I told you something. I regret that now.
“Where’s your self-respect?”
Right here where it belongs, stalwart, and unaffected. I wish the rest of my feathers were as difficult to ruffle.
You are ashamed of me. That’s a shame. You taught me that what society considers normal isn’t always right.
You told me it would almost be better if I was desperate and believed I had no choice, that I was not a self-confident young woman who does as she wishes with her body - despite the restrictions put upon her by society.
I am stronger for what I did. I enjoyed it. I am allowed that.
You might be disappointed in me but I am disappointed in how conservative you turned out to be. I thought you were a rebel yourself. I suppose you were.
Is free love only free love when it’s free?
Can’t I choose to charge? Somehow adding one kind of value reduces another. That’s why there are two kinds of priceless.
You seem to think that my self-worth must be somewhere in the gutter for me to stoop to such an act.
But you also expect me to believe that I am so much more than my mortal shell. If I am so much more, then I wasn’t selling myself - I wasn’t even selling my body.
If anything I was renting it out to do a job. Except in this instance I wasn’t trapped by 9 to 5 drudgery, I was liberated. My actual job, which you and everyone thinks is respectable and normal, makes me feel more used, belittled, and powerless than I ever did while ‘breaking the rules’.
I thought I was lucky enough to have the kind of relationship with my mother where I could share that.
I was wrong.
I am sorry that I hurt you, sorry that I embarrassed you, sorry that I disappointed you, but I am not sorry that I acted for my own pleasure.
I am not sorry that I was completely in control of a sexual transaction for the first time.
I am not sorry that I recognised that my body is a tool and not a temple. And even if it were, what kind of a temple does not demand a token or sacrifice in order to enter?
For the first time in my life I was living for myself and I loved it.
“What might your future husband think?”
“If you have children, how will you explain it to them?”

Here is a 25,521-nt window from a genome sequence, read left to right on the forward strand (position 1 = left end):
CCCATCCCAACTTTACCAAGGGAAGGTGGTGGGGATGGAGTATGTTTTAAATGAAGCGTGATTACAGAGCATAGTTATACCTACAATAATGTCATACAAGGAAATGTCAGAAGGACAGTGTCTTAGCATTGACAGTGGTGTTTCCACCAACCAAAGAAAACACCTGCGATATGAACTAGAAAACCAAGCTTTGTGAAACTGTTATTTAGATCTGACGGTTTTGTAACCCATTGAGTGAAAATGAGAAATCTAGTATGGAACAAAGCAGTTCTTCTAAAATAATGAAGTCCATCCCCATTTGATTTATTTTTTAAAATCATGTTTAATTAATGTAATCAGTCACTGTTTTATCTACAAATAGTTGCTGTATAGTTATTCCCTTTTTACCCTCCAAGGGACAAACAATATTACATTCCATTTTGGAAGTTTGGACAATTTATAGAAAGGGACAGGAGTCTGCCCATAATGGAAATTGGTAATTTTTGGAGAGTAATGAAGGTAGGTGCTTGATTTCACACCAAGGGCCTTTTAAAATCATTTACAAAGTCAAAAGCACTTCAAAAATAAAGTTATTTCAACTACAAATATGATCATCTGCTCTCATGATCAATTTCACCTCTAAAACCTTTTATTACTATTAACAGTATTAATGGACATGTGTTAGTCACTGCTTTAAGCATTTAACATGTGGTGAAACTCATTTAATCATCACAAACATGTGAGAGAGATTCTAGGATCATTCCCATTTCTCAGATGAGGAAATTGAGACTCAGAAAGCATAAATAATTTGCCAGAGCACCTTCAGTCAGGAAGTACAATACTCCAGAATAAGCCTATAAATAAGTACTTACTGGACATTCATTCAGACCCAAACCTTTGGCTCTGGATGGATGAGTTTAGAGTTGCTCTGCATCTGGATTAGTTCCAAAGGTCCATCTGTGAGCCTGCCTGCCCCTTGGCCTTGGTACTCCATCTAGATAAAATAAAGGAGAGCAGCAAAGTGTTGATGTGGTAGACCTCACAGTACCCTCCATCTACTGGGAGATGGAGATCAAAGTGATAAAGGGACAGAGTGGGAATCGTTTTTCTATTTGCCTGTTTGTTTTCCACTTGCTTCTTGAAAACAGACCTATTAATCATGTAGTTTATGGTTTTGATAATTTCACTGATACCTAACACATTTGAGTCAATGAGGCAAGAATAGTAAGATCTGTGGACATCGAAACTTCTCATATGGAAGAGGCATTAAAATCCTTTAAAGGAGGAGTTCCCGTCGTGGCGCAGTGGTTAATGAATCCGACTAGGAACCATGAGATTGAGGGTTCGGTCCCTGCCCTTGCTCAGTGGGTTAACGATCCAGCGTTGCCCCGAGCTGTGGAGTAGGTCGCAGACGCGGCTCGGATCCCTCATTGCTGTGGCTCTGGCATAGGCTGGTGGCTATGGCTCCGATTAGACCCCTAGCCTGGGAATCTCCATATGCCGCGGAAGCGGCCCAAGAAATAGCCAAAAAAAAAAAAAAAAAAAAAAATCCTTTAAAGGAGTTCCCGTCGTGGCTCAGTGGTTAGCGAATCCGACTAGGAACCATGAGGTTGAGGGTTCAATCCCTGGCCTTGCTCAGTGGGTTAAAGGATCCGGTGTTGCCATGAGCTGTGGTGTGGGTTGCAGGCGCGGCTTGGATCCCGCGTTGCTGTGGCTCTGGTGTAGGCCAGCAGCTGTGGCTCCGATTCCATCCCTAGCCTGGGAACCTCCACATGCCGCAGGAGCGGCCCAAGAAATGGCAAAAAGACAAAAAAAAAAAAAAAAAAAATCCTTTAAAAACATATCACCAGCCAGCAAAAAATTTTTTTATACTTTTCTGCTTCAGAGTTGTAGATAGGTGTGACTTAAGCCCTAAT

My body is mine! I can do what I want with it! I hurt nobody. I broke no laws. I even researched how to pay tax on my earnings! I was safe. My network of friends knew everything I was doing, when, and with whom. I kept a dossier on every man I met and photographed their number plates.
If I had no self-respect then I would still be with him. The bully. The closest chance I’d had to becoming the wife and mother you seem to want me to be. He broke me down but I managed to drag myself away. Despite my crippling sadness and self-loathing I limped out of that home and created a new life for myself where I was in charge. Where I could make choices for myself.
Upon hearing that I’d left, the hardest thing I’ve ever done and for which I am incredibly proud, your first question was – “Is he okay?”
You might like to live your life for everyone else around you. The martyr sacrificing everything for family. That’s your choice. But it is not mine. To imply that a woman should live for others is not progressive or liberal. We are more than potential spouses and incubators. And what I did doesn’t mean I can never be those things anyway!
When I told you, we spoke about how every generation breaks the rules, how if we’d been in another time I might have eloped from Brighton, left the regiment and married a Wickham. And about how all interactions between the sexes are transactions of some kind. As Elizabeth said when asked when she’d first realized her feelings for Darcy had changed – “I believe I must date it from my first seeing his beautiful grounds at Pemberley.” Things have changed a lot but nowadays a woman can have nice things without shackling herself to a man for life.
How dare a modern woman want money? How dare she go about getting it herself? Using her attributes to attain it in an honest and upfront way? It is one thing to say that a woman should not be judged entirely by her looks and quite another to say that she should not be allowed to profit from them. I was born with my looks the same as I was born with my brains and yet you’d be proud of my making a living from one and not the other.
What I did was a feminist act. Any act of a woman refusing to be constrained by our patriarchal society is a feminist act. Free the nipple – fine. Reclaim the night – fine. But don’t you dare tell me that my body is mine and then dictate what is acceptable for me to do with it.
Perhaps it sounds ridiculous but turning thirty gave me my first glimpse of my own mortality, just glimmering on the horizon. It made me take stock. I decided to stop letting myself be shamed and bullied into the life I lead, I decided not to waste what was left of my youth. I decided to do the things I’d been afraid to do. I was brave. I was unafraid. I was finally living. I was a rebel. I wish you’d been proud.